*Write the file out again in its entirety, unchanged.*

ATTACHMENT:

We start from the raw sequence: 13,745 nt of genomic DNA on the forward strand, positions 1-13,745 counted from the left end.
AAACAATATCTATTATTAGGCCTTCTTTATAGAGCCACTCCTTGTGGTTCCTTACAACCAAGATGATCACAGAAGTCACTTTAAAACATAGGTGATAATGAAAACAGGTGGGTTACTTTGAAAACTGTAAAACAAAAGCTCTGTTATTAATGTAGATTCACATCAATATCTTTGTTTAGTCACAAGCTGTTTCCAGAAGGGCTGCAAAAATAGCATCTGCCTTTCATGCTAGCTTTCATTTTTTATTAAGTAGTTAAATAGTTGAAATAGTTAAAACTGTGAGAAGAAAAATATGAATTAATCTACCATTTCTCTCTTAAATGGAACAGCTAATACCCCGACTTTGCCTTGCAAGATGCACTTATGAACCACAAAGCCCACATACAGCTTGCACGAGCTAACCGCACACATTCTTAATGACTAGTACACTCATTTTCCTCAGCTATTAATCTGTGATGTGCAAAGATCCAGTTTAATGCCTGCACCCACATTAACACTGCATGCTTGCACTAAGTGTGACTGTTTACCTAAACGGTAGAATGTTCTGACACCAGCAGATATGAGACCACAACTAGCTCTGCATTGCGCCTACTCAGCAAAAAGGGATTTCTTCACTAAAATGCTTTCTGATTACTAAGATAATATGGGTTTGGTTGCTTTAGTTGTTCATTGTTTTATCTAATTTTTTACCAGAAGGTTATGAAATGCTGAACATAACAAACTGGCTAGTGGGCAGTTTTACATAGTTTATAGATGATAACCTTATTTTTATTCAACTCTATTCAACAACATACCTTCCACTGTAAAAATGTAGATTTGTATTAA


We start from the raw sequence: 13,745 nt of genomic DNA on the forward strand, positions 1-13,745 counted from the left end.
AAACAATATCTATTATTAGGCCTTCTTTATAGAGCCACTCCTTGTGGTTCCTTACAACCAAGATGATCACAGAAGTCACTTTAAAACATAGGTGATAATGAAAACAGGTGGGTTACTTTGAAAACTGTAAAACAAAAGCTCTGTTATTAATGTAGATTCACATCAATATCTTTGTTTAGTCACAAGCTGTTTCCAGAAGGGCTGCAAAAATAGCATCTGCCTTTCATGCTAGCTTTCATTTTTTATTAAGTAGTTAAATAGTTGAAATAGTTAAAACTGTGAGAAGAAAAATATGAATTAATCTACCATTTCTCTCTTAAATGGAACAGCTAATACCCCGACTTTGCCTTGCAAGATGCACTTATGAACCACAAAGCCCACATACAGCTTGCACGAGCTAACCGCACACATTCTTAATGACTAGTACACTCATTTTCCTCAGCTATTAATCTGTGATGTGCAAAGATCCAGTTTAATGCCTGCACCCACATTAACACTGCATGCTTGCACTAAGTGTGACTGTTTACCTAAACGGTAGAATGTTCTGACACCAGCAGATATGAGACCACAACTAGCTCTGCATTGCGCCTACTCAGCAAAAAGGGATTTCTTCACTAAAATGCTTTCTGATTACTAAGATAATATGGGTTTGGTTGCTTTAGTTGTTCATTGTTTTATCTAATTTTTTACCAGAAGGTTATGAAATGCTGAACATAACAAACTGGCTAGTGGGCAGTTTTACATAGTTTATAGATGATAACCTTATTTTTATTCAACTCTATTCAACAACATACCTTCCACTGTAAAAATGTAGATTTGTATTAA